Startups affiliated with the University of North Carolina at Chapel Hill continue to bring jobs and increased revenue to North Carolina communities, according to a biannual report that analyzes the economic impact of the University’s commercial and social ventures.
The analysis conducted in early 2018 indicates an upward growth trend for UNC-Chapel Hill startup companies and social ventures across North Carolina.
The economic impact analysis is conducted by the Office of the Vice Chancellor for Innovation, Entrepreneurship and Economic Development on behalf of Innovate Carolina, a cross-campus alliance of people and programs that helps Carolina students, faculty and alumni turn their ideas into innovations.
The majority of Carolina startup companies and social ventures are headquartered in the state. This local connection translates into new employment opportunities for North Carolina citizens, modern workforce development opportunities, and an infusion of revenue to companies, local governments and businesses.
As of January 2018, data on UNC-affiliated ventures show:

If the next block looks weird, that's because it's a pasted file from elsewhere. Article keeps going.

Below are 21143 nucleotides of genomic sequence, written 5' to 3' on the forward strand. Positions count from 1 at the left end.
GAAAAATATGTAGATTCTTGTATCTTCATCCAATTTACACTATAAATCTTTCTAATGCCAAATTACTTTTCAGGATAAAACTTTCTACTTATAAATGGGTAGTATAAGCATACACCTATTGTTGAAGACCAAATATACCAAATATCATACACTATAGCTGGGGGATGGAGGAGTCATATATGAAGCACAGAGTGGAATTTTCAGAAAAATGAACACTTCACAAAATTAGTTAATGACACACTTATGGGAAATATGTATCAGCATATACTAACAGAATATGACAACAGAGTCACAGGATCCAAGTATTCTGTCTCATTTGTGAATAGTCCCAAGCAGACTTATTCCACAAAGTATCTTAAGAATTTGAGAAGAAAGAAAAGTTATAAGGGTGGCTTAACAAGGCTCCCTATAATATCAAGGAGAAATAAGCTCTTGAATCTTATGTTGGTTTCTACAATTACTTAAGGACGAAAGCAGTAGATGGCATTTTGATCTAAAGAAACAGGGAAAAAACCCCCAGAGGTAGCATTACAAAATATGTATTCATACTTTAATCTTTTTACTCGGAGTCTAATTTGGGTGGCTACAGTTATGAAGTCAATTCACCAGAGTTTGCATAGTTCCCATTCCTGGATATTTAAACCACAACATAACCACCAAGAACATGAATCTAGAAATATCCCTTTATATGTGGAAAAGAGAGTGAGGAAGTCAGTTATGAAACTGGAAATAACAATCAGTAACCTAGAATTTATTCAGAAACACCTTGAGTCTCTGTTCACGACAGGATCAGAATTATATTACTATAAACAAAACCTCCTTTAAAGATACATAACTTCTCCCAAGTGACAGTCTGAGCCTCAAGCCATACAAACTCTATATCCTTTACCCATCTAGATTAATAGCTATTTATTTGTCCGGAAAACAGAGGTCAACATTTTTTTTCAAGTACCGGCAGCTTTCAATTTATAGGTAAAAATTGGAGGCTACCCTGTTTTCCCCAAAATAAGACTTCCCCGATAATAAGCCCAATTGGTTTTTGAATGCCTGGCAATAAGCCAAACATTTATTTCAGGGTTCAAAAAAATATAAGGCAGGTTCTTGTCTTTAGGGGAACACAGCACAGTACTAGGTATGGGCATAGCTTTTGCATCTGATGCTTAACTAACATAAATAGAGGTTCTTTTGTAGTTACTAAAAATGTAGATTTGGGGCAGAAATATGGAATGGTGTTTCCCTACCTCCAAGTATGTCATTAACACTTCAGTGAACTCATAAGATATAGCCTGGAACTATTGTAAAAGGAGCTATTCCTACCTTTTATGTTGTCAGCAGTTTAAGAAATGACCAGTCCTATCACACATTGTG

- A 25 percent increase in the total number of ventures (521 compared to 418) since January 2017, with 77 percent of the total ventures launched (399 of 521) still active.
- 84 percent of active ventures (336 of 399) are headquartered across 21 North Carolina counties, an 8 percent increase in the number of active UNC-affiliated ventures based in the state compared to 311 of such startups at this time in 2017.
- 94 percent of the $10.6 billion in annual revenue earned by the ventures comes from those headquartered in North Carolina.
- 70,225 people are employed by these ventures, with 8,569 of these employees located in North Carolina.
The research includes ventures founded by faculty, staff and students during their time at UNC-Chapel Hill or within three years of graduating from or leaving the University.
Nearly 60 of these ventures will be featured on April 12 at the annual UNC Innovation Showcase, where innovators and entrepreneurs affiliated with University will gather with more than 100 investors to pitch their latest ideas for inventions.
“Scientific discoveries, technological advances and social initiatives that begin on campus mature to become next-generation products and services,” said Judith Cone, vice chancellor for innovation, entrepreneurship and economic development. “These companies and nonprofits connect the academic world to the marketplace. They not only benefit the economy but also bring live-saving treatments, new medical devices and important inventions to the market where they can improve the lives of more people than would otherwise be possible.”